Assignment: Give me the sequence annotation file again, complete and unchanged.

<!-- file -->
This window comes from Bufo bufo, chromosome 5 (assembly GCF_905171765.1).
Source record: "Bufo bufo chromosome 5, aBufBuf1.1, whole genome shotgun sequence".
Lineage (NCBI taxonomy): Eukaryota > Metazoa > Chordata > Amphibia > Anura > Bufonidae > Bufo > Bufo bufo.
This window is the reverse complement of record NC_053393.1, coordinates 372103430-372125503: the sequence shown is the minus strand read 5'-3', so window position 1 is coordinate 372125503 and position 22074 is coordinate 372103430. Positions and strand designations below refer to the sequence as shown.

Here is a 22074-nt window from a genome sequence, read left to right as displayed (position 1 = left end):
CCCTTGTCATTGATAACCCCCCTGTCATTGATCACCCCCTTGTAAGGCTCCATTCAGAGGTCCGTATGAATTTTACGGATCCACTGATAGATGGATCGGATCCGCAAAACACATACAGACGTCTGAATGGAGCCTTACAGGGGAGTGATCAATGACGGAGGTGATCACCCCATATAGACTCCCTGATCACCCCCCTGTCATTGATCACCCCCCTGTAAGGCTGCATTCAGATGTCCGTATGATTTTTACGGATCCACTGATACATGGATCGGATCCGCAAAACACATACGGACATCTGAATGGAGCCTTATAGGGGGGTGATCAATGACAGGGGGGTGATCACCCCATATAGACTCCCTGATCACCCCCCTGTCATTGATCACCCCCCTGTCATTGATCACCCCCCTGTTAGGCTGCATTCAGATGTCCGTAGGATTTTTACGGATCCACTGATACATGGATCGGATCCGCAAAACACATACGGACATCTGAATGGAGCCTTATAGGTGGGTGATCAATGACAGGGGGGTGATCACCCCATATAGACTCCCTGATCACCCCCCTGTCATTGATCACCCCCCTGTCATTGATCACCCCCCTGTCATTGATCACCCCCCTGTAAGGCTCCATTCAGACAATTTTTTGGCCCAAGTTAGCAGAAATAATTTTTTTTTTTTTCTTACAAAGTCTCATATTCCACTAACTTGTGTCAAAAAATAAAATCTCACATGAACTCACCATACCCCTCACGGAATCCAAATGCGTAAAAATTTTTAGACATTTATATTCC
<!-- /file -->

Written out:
This window comes from Bufo bufo, chromosome 5 (assembly GCF_905171765.1).
Source record: "Bufo bufo chromosome 5, aBufBuf1.1, whole genome shotgun sequence".
Lineage (NCBI taxonomy): Eukaryota > Metazoa > Chordata > Amphibia > Anura > Bufonidae > Bufo > Bufo bufo.
This window is the reverse complement of record NC_053393.1, coordinates 372103430-372125503: the sequence shown is the minus strand read 5'-3', so window position 1 is coordinate 372125503 and position 22074 is coordinate 372103430. Positions and strand designations below refer to the sequence as shown.

Here is a 22074-nt window from a genome sequence, read left to right as displayed (position 1 = left end):
CCCTTGTCATTGATAACCCCCCTGTCATTGATCACCCCCTTGTAAGGCTCCATTCAGAGGTCCGTATGAATTTTACGGATCCACTGATAGATGGATCGGATCCGCAAAACACATACAGACGTCTGAATGGAGCCTTACAGGGGAGTGATCAATGACGGAGGTGATCACCCCATATAGACTCCCTGATCACCCCCCTGTCATTGATCACCCCCCTGTAAGGCTGCATTCAGATGTCCGTATGATTTTTACGGATCCACTGATACATGGATCGGATCCGCAAAACACATACGGACATCTGAATGGAGCCTTATAGGGGGGTGATCAATGACAGGGGGGTGATCACCCCATATAGACTCCCTGATCACCCCCCTGTCATTGATCACCCCCCTGTCATTGATCACCCCCCTGTTAGGCTGCATTCAGATGTCCGTAGGATTTTTACGGATCCACTGATACATGGATCGGATCCGCAAAACACATACGGACATCTGAATGGAGCCTTATAGGTGGGTGATCAATGACAGGGGGGTGATCACCCCATATAGACTCCCTGATCACCCCCCTGTCATTGATCACCCCCCTGTCATTGATCACCCCCCTGTCATTGATCACCCCCCTGTAAGGCTCCATTCAGACAATTTTTTGGCCCAAGTTAGCAGAAATAATTTTTTTTTTTTTCTTACAAAGTCTCATATTCCACTAACTTGTGTCAAAAAATAAAATCTCACATGAACTCACCATACCCCTCACGGAATCCAAATGCGTAAAAATTTTTAGACATTTATATTCC